New Delhi, Feb 24 (PTI) Unfazed by the criticism of a member of the committee tasked to recommend a coach for the Indian U-17 team, All India Football Federation today asked all the members of the panel to meet Portuguese Luis Norton de Matos who has emerged as the “number one choice” for the job. AIFF General Secretary Kushal Das said all the members of the advisory committee constituted to recommend Indian teams head coach for the U-17 World Cup to be held in six cities from October 6-28 has been told to meet de Matos who is expected to be in India on February 28. “All the advisory committee members have now been told to meet Luis Norton (when he is here in India),” Das told PTI today. Indian football legends Baichung Bhutia and I M Vijayan, another former India international Abhishek Yadav (also Chief Operating Officer of the U-17 team) and AIFF Technical Director Savio Madiera were among the members of the special committee to shortlist the coach. Other members are Das and Kishore Taid, Head of Operations and Strategy of the AIFF. De Matos, a former Portugal international and ex-coach of Benfica reserve side as well of Guinea-Bissau national team, has been declared by the AIFF as its “number one choice” from among the shortlisted candidates and he is expected to meet Sports Secretary Injeti Srinivas and AIFF President Praful Patel on February 28 to chalk out his contract details. A member of the committee constituted by the AIFF to recommend the U-17 team coach has alleged that the federation has “bypassed” the panel in naming de Matos as the “number one choice”. The AIFF, however, defended its decision with Das saying that he (de Matos) was best suited for the job. “We have never recommended any coach as number one choice. AIFF has bypassed the committee constituted by the president to select the coach of India U-17 team,” a member of the committee had said. “There were more than 70 applications and we had pruned it down to eight and then to three-four candidates. We were to have a final meeting to select the coach. But this final meeting never happened and the AIFF on its own has now named one coach (de Matos) as their number one choice without consulting the committee. This is not right,” he added. Defending the AIFFs decision, Das said, “Its an advisory committee, not a selection committee. We identified 7-8 candidates and we were asked to do skype interviews. The interviews were done by me, Kishore and Abhishek. After the interviews, we identified Luis Norton de Matos as the most suitable candidate to come for the interview in India with Secretary Sports and the AIFF President.” Das said de Matos will come for an interview around February 28 but no selection of the coach has been made yet. “The kind of profile this person (de Matos) has, he is the best choice for us. We talked to Portugal national coach Fernando Santos and asked him about de Matos. Santos said he (de Matos) is not a good coach but a very good coach. We asked the Portugal FA and they also recommended him (de Matos) very strongly. We went to FIFA and its technical side gave the recommendation.” PTI PDS ATK ATKadvertisement
Berlin, Jul 11 (PTI) Children and adolescents who spend most of their time barefoot tend to develop motor skills differently and are better at jumping and balancing, scientists say. The study, published in the journal Frontiers in Pediatrics, is the first study to assess the relevance of growing up shod vs barefoot on jumping, balancing and sprinting motor performance during different stages of childhood and adolescence. The study shows that habitually barefoot children are noticeably better at jumping and balancing compared to habitually shod children, particularly from 6-10 years of age. While these beneficial barefoot effects diminished in older adolescents, the research nevertheless highlights the importance of barefoot exercise for motor development as children grow and mature.”Walking barefoot is widely thought to be more natural, and the use of footwear has long been discussed as an influencing factor on foot health and movement pattern development,” said Astrid Zech, a professor at University of Jena in Germany.”A few studies report that barefoot situations change biomechanics in children and adults during running and jumping – but only limited knowledge exists for the clinical relevance of this finding,” said Zech. “We wanted to investigate, for the first time, whether changes in foot biomechanics due to barefoot activities are actually relevant for the development of basic motor skills during childhood and adolescence,” she said.Researchers assessed three motor skills – balance, standing long jump and a-20 metre sprint – in 810 children and adolescents from 22 schools across rural Western Cape South Africa and urban areas of northern Germany.advertisement The two groups were selected to represent different footwear lifestyles: children from South Africa are habitually barefoot, while children from Germany wear shoes most of the time.The habitually barefoot participants scored significantly higher in the balance and jumping tests compared to the habitually shod participants. This difference was observed in both test conditions (barefoot and shod) and across all age groups (6-10, 11-14 and 15-18 years), but particularly evident in 6-10 year-old children. The habitually barefoot children also performed better when barefoot than when shod.”Most of the primary school children in our study (South Africa) go to school and perform sport and leisure activities barefoot,” said Ranel Venter from Stellenbosch University, who led the South African research team. “Our finding that these children performed better in balancing and jumping supports the hypothesis that the development of basic motor skills during childhood and adolescence at least partly depends on regular barefoot activities,” said Venter.Overall, the researchers’ work emphasises the benefits of barefoot physical activities for motor development.”Physical education classes, exercise and sport programs, and reactional activities that aim to improve basic motor skills could benefit from including barefoot activities,” said Zech. “Parents could also encourage regular barefoot time at home,” she said. PTI MHN MHNMHN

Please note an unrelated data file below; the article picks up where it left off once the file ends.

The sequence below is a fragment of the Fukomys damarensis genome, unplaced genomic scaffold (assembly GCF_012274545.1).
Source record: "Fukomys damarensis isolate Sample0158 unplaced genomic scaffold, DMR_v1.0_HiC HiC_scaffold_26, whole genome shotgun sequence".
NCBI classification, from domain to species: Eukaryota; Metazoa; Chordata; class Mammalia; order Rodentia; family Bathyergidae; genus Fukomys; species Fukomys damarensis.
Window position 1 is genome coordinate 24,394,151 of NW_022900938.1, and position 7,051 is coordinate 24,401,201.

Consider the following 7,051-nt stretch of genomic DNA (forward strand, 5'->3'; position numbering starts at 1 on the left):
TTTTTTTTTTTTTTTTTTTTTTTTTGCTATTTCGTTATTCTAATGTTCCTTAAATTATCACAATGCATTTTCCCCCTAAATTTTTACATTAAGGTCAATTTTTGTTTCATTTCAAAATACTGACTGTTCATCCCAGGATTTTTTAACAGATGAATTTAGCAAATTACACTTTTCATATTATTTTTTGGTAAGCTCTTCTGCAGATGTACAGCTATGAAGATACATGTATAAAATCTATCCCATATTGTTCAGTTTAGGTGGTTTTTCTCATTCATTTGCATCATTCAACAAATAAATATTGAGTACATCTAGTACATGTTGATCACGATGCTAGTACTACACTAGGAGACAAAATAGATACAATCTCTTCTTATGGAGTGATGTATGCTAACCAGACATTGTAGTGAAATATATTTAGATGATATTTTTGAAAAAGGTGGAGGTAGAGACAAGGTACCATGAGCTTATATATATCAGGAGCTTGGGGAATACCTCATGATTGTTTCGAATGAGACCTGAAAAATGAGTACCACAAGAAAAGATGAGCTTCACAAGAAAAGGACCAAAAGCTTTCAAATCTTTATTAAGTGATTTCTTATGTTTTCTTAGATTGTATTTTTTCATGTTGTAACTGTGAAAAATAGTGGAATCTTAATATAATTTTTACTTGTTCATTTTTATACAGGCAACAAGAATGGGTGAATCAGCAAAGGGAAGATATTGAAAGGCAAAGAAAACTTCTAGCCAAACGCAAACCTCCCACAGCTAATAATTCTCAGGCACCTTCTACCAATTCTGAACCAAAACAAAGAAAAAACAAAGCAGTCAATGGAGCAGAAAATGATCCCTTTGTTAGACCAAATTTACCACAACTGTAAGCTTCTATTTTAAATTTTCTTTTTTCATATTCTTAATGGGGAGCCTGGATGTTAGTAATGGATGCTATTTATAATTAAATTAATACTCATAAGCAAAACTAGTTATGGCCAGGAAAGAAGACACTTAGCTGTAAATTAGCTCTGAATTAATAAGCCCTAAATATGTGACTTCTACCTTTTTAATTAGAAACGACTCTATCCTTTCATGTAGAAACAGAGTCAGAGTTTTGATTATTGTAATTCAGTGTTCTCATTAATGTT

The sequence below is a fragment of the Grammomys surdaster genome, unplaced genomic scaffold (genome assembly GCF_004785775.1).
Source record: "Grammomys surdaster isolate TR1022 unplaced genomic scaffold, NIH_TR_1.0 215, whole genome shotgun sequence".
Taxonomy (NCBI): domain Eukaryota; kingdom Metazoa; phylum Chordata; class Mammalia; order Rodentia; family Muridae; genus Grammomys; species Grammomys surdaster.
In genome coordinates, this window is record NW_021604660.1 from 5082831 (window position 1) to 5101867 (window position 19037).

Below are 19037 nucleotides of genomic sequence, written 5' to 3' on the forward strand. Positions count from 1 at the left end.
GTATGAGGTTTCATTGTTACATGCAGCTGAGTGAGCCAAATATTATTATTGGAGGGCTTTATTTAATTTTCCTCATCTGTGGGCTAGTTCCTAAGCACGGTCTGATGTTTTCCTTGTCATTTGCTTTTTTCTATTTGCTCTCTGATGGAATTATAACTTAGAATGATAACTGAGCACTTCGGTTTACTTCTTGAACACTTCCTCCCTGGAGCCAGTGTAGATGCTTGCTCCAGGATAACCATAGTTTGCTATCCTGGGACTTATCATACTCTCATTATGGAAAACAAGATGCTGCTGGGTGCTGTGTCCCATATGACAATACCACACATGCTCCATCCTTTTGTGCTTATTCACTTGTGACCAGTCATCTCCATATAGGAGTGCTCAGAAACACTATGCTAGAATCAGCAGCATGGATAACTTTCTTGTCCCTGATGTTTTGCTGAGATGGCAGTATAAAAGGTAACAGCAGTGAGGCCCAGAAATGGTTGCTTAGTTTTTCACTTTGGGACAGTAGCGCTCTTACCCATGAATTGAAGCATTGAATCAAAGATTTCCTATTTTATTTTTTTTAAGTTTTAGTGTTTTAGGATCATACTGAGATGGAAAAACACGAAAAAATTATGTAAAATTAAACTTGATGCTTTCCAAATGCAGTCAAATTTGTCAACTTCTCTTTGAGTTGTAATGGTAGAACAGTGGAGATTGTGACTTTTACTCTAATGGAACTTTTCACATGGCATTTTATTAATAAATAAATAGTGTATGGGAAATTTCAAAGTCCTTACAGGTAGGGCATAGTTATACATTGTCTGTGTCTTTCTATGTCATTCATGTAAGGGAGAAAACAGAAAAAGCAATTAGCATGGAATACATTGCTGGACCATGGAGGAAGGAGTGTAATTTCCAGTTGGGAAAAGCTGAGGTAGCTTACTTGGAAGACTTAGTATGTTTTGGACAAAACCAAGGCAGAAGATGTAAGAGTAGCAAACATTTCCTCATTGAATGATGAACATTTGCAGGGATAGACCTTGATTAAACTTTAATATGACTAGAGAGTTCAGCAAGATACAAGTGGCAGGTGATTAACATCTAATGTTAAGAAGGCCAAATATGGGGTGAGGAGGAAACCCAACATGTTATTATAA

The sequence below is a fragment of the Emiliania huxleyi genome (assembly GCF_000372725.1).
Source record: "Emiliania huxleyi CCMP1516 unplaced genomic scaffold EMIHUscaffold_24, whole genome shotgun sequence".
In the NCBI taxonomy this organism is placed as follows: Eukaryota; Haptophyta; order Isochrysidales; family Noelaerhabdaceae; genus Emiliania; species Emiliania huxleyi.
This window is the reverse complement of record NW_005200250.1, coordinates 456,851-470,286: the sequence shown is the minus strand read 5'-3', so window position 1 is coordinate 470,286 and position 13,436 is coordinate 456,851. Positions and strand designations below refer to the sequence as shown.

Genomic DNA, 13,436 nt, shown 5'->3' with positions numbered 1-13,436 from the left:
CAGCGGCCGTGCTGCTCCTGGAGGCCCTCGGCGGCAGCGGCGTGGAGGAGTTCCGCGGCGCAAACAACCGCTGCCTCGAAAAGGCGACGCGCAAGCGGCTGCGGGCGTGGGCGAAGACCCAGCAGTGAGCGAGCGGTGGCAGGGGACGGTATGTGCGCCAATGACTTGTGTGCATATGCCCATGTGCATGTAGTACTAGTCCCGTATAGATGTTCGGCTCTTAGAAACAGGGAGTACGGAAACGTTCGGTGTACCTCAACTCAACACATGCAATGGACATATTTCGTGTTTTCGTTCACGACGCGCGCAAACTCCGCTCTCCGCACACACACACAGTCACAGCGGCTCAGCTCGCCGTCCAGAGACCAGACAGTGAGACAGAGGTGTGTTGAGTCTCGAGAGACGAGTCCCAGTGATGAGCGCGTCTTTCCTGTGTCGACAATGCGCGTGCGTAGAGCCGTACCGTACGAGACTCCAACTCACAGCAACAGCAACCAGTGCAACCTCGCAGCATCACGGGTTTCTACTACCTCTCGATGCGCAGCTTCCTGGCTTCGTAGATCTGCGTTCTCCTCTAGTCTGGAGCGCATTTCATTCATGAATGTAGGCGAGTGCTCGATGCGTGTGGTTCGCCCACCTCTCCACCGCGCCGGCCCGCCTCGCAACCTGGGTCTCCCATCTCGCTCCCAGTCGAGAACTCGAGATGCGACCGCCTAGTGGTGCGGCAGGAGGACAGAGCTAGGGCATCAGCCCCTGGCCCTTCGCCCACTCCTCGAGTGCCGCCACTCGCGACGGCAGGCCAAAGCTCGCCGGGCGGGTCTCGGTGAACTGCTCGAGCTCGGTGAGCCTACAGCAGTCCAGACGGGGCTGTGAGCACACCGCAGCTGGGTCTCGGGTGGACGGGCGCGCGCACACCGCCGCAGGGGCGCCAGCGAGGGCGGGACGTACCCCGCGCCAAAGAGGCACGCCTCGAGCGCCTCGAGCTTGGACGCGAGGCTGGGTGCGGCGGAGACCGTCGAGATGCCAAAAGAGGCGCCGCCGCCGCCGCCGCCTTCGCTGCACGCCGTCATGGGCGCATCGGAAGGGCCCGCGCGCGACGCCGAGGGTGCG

Peyton Manning was not a very good thrower of the football, and towards the end of his career, he was flat out bad. Hospitalized ducks were offended by some of Manning’s throws throughout his career, and yet he remained one of the best in the business for nearly 20 years. Why? Because he was better prepared, more accurate and three steps ahead of his competition.Oklahoma State quarterback Mason Rudolph has taken a page out of Manning’s metaphorical playbook, said Mike Gundy after Rudolph threw for 497 yards on 32 passes against Pittsburgh. While Rudolph doesn’t have the strongest arm in college football, he always knows where the ball is going and why it’s going there.That’s how you have a 51:7 TD to INT ratio over the last 23 games.“He prides himself on being the Peyton Manning, Tom Brady of college football,” said Gundy last Saturday. “That’s what he prides himself on, and he backs it up. Most people that are that committed that have some skill are going to be successful. His leadership and ability to be humble has been awesome.”“He’s a workaholic,” Gundy added this week. “The guy’s crazy. Over his footwork, his release, his study, the game plan. I meet with him on the night before games, usually Friday nights and he goes over the game plan. He knows it front and back. He understands down and distance. He understands hash marks. He understands blitz. He understands everything like a coach.”He’s got physical tools to boot. Rudolph has clearly improved his accuracy, and his arm strength has always been a plus. He possesses all the tools you could want a college senior to possess.“And he’s totally committed to being a student of the game,” said Gundy. “He wants to play this game for 20 more years and when you’re that committed to something in life, it’s extremely difficult to not have success.”Rudolph agreed with his head ball coach, noting that preparation for Saturdays is vital to whatever success he finds in his final year in Stillwater.“Peyton Manning has said so many times, ‘If you put the work in, you put the time in during the week, there’s no such thing as pressure,’” said Rudolph on Tuesday. “You do everything you can and go react to the defense. That’s the way I approach it. You control what you can control, and you’ll put yourself in a good spot.”There has been and will be much debate over the next year over whether Rudolph can be successful as a NFL quarterback. There are so many variables that go into that that it’s not even worth predicting.What I know is that he’s given himself a chance, and he’s turned himself into one of the all-time greats in Oklahoma State history by trying to become like the all-time greats of the sport. Is Mason Rudolph ever going to have the success Peyton Manning and Tom Brady have had in the NFL? The odds are heavily against it, but it won’t be for lack of preparedness.If you’re looking for the comments section, it has moved to our forum, The Chamber. You can go there to comment and holler about these articles, specifically in these threads. You can register for a free account right here and will need one to comment.If you’re wondering why we decided to do this, we wrote about that here. Thank you and cheers!